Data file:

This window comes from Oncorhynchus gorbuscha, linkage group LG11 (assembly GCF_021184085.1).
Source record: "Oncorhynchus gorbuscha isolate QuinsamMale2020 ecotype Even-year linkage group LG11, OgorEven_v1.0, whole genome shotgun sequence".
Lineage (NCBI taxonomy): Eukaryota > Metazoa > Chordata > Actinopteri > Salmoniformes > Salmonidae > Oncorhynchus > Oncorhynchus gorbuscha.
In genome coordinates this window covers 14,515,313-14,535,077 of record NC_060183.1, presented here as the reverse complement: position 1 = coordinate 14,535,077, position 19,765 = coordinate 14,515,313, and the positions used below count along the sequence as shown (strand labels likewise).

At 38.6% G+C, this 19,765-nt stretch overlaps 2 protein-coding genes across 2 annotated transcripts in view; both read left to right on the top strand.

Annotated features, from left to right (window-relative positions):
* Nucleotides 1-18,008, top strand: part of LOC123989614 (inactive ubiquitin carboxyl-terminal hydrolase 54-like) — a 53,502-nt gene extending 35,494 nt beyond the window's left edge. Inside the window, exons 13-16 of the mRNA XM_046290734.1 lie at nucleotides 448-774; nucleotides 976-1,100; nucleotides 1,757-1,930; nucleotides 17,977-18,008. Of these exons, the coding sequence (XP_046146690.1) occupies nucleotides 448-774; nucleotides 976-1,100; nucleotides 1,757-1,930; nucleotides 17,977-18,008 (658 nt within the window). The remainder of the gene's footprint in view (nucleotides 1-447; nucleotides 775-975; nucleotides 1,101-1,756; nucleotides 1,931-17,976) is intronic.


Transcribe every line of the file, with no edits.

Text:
This window comes from Oncorhynchus gorbuscha, linkage group LG11 (assembly GCF_021184085.1).
Source record: "Oncorhynchus gorbuscha isolate QuinsamMale2020 ecotype Even-year linkage group LG11, OgorEven_v1.0, whole genome shotgun sequence".
Lineage (NCBI taxonomy): Eukaryota > Metazoa > Chordata > Actinopteri > Salmoniformes > Salmonidae > Oncorhynchus > Oncorhynchus gorbuscha.
In genome coordinates this window covers 14,515,313-14,535,077 of record NC_060183.1, presented here as the reverse complement: position 1 = coordinate 14,535,077, position 19,765 = coordinate 14,515,313, and the positions used below count along the sequence as shown (strand labels likewise).

At 38.6% G+C, this 19,765-nt stretch overlaps 2 protein-coding genes across 2 annotated transcripts in view; both read left to right on the top strand.

Annotated features, from left to right (window-relative positions):
* Nucleotides 1-18,008, top strand: part of LOC123989614 (inactive ubiquitin carboxyl-terminal hydrolase 54-like) — a 53,502-nt gene extending 35,494 nt beyond the window's left edge. Inside the window, exons 13-16 of the mRNA XM_046290734.1 lie at nucleotides 448-774; nucleotides 976-1,100; nucleotides 1,757-1,930; nucleotides 17,977-18,008. Of these exons, the coding sequence (XP_046146690.1) occupies nucleotides 448-774; nucleotides 976-1,100; nucleotides 1,757-1,930; nucleotides 17,977-18,008 (658 nt within the window). The remainder of the gene's footprint in view (nucleotides 1-447; nucleotides 775-975; nucleotides 1,101-1,756; nucleotides 1,931-17,976) is intronic.